ACCT 301-Partial information follows about net sales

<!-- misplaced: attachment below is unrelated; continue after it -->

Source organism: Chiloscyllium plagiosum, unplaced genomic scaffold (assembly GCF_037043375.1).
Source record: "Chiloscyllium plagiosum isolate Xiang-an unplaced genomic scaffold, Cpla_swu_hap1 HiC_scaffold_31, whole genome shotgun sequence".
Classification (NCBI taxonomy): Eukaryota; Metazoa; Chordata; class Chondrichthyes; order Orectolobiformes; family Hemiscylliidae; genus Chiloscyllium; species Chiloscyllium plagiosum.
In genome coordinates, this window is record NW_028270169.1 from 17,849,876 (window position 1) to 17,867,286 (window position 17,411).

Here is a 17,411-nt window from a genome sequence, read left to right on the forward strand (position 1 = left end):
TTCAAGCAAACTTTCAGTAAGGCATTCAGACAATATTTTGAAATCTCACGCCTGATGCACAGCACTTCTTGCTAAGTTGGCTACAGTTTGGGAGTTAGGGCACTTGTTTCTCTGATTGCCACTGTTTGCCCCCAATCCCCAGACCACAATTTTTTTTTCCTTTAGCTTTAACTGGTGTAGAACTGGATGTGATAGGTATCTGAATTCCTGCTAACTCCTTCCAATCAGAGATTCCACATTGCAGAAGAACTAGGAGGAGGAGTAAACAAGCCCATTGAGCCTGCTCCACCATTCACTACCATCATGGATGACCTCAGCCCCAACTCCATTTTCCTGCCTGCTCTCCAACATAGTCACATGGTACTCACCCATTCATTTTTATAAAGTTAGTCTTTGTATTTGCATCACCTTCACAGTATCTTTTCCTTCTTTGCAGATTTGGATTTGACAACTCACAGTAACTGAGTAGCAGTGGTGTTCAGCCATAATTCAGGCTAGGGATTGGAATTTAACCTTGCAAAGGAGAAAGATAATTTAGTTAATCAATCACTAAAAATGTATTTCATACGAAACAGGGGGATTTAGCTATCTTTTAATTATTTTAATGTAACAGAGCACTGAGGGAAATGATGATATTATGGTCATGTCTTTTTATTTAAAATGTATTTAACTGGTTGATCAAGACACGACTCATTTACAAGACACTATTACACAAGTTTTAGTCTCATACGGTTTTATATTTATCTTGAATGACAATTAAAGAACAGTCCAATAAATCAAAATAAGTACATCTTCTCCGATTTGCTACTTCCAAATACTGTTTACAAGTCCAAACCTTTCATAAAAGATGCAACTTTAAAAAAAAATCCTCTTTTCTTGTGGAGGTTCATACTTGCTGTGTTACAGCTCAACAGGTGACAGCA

B-05.06 Partial information follows about net sales, net purchases, cost of goods sold, grossprofit, total expenses, and net income for Slabaugh Company. Compute the missingvalues. NET SALESSales $ 900,000 Sales discounts 20,000 Sales returns and allowances ? Net sales 735,000 NET PURCHASESPurchases $ Freight-in 350,00020,000 Purchase discounts ? Purchase returns and allowances 2,500 Net purchases 413,500 COST OF GOODS SOLDBeginning inventory $ Ending inventory 85,40074,500 Cost of goods sold ? GROSS PROFITGross profit ? TOTAL EXPENSESRent $ 36,000 Salaries 145,700 Utilities 12,300 Freight-outOtherTotal expensesNET INCOMENet income ?24,100242,200 ? Name:Date: B-05.06 Section: SalesLess: $Sales discountsSales returns and allowances Net sales $ 900,000 20,00045,000 65,000$ 835,000 B-06.03 Dine-Corp International publishes ratings and reviews of the world’s finestrestaurants. Following are facts you need to prepare Dine-Corp’s March bankreconciliation:Balance per company records at end of monthBank service charge for the monthNSF check returned with bank statementNote collected by the bank during the monthOutstanding checks at month endInterest on note collected during the monthBalance per bank at end of monthDeposit in transit at month end $ 72,644.1244.001,440.6645,000.0031,553.574,500.00144,223.997,989.04 Name:Date: B-06.03 Section: Ending balance per bankstatement $ 144,223.99 Add:Deposit in transit to bank 7,989.04 Deduct:Outstanding Checks (31,553.57) Correct cash balance $ 120,659.46 Ending balance per companyrecords $ 72,644.12 Add:Note collected by the bankInterest on note $ 45,000.004,500.00 49,500.00 Deduct:NSF check returnedBank service charge Correct cash balance 1,440.6644.00 (1,484.66) $ 120,659.46 B-07.11 Prepare journal entries for each of the following transactions:On December 1, 20X5, Musaka received a 10%, 1-year, notereceivable from Lambert. This note was issued in payment for a$24,000 outstanding account receivable.On December 31, 20X5, Musaka recorded an end-of-year adjustingentry to record accrued interest on the note receivable.On November 30, 20X6, Lambert paid Musaka the full amount due onthe note receivable. How would the November 30 entry differ if Lambert defaulted on the payment? Name:Date: B-07.11 Section: GENERAL JOURNALDate Accounts Dec. 1 To record issuance of 10%, 1-year note, inexchange for outstanding receivableDec. 31 To accrued interest on note ($24,000 X 10%X 1/12)Nov. 30 To record interest income (11 months) andcollection of note receivable and previouslyaccrued interest Debit Credit I-07.01 Rocks Shoes is a three-year old company that started out producing specialty shoes forrock climbing and mountaineering. The shoe’s unique styling has made them a hit withclimbing enthusiasts, and the company is now growing rapidly. Rocks needs additionalcapital to expand its manufacturing capacity, and it plans to sell additional shares of stockto raise money.During its first three years in operation, Rocks used the direct-write off method to accountfor uncollectible accounts. Information about sales, write-offs, and the company’s incomefollows:SalesYear 1 $ 2,400,000 Write-offs$ Net Income- $ 100,000 Year 2 6,300,000 24,000 300,000 Year 3 12,900,000 111,000 550,000 Rocks is required to have audited financial statements prior to offering its shares of stockfor sale. This will require the company to recompute its income under generally acceptedaccounting principles for each of the three prior years. The only item that requiresadjustment is the treatment of uncollectible accounts.Rocks estimates that 3% of sales ultimately prove to be uncollectible — 1% in the yearfollowing a sale, and 2% in the year thereafter. (a) Prepare the journal entries that were used by Rocks for each year under the directwrite-off method. (b) Determine if the actual write-offs are aligning with the estimates provided by Rocks.Why does GAAP require an allowance method for uncollectibles? (c) Prepare the journal entries that would have been made each year had thepercentage of sales technique been used to establish an allowance account. Be sureto include entries to both establish the allowance and record the write offs. (d) How much is the corrected net income for each year? Will the reduction in incomepotentially impact the amount of capital that can be raised? Name:Date: I-07.01 Section: (a) GENERAL JOURNALDate Accounts Year 1 No Entry Year 2 Uncollectible Accounts Expense Debit 24,000 Accounts Receivable Year 3 Uncollectible Accounts ExpenseAccounts Receivable (b) Credit 24,000 111,000111,000 Name:Date: I-07.01 Section: (c) GENERAL JOURNALDateYear 1 Year 2 Year 2 Year 3 Year 3 Accounts Debit Credit Name:Date: (d) Section: I-07.01 B-08.03 Elizabeth Egbert owns a galvanizing plant. Customers bring in their fabricated steelproducts (like light poles, towers, trailers, etc.), and Egbert dips them into a heated vat ofmolten zinc. The zinc bonds to the metal and produces a highly durable corrosion resistantproduct.Egbert’s primary inventory is molten zinc purchased from suppliers in large blocks of solidmaterial. These blocks are immersed in the heated vat and will melt together with the zincalready in the pool. Egbert generally keeps the vat relatively full, and it is never allowed tocool.Egbert started the year 20X8 with 500,000 pounds of zinc in the pool. During the yearEgbert purchased 2,800,000 pounds of zinc. At year’s end, the pool contained 520,000pounds of zinc. (a) How much zinc was used during 20X8? (b) Accountants frequently refer to “goods available for sale.” Is this concept the sameas ending inventory? How much zinc, in pounds, was “available for sale?” (c) If the beginning inventory cost $1.25 per pound, and purchases during 20X8 cost$1.50 per pound, how much is the “cost of goods available for sale”? (d) In preparing financial statements for 20X8, to what financial statement elements willthe amount you calculated in part (c) be allocated? (e) If Egbert uses FIFO, how much should be attributed to ending inventory and howmuch to cost of goods sold? (f) If Egbert uses LIFO, how much should be attributed to ending inventory and howmuch to cost of goods sold? (g) What will be the difference in profitability between choosing the FIFO and LIFOmethods? Does is seem reasonable the choice of accounting method can change thereported profit? Name:Date: (a) (b) (c) (d) (e) (f) Section: B-08.03 Name:Date: (g) Section: B-08.03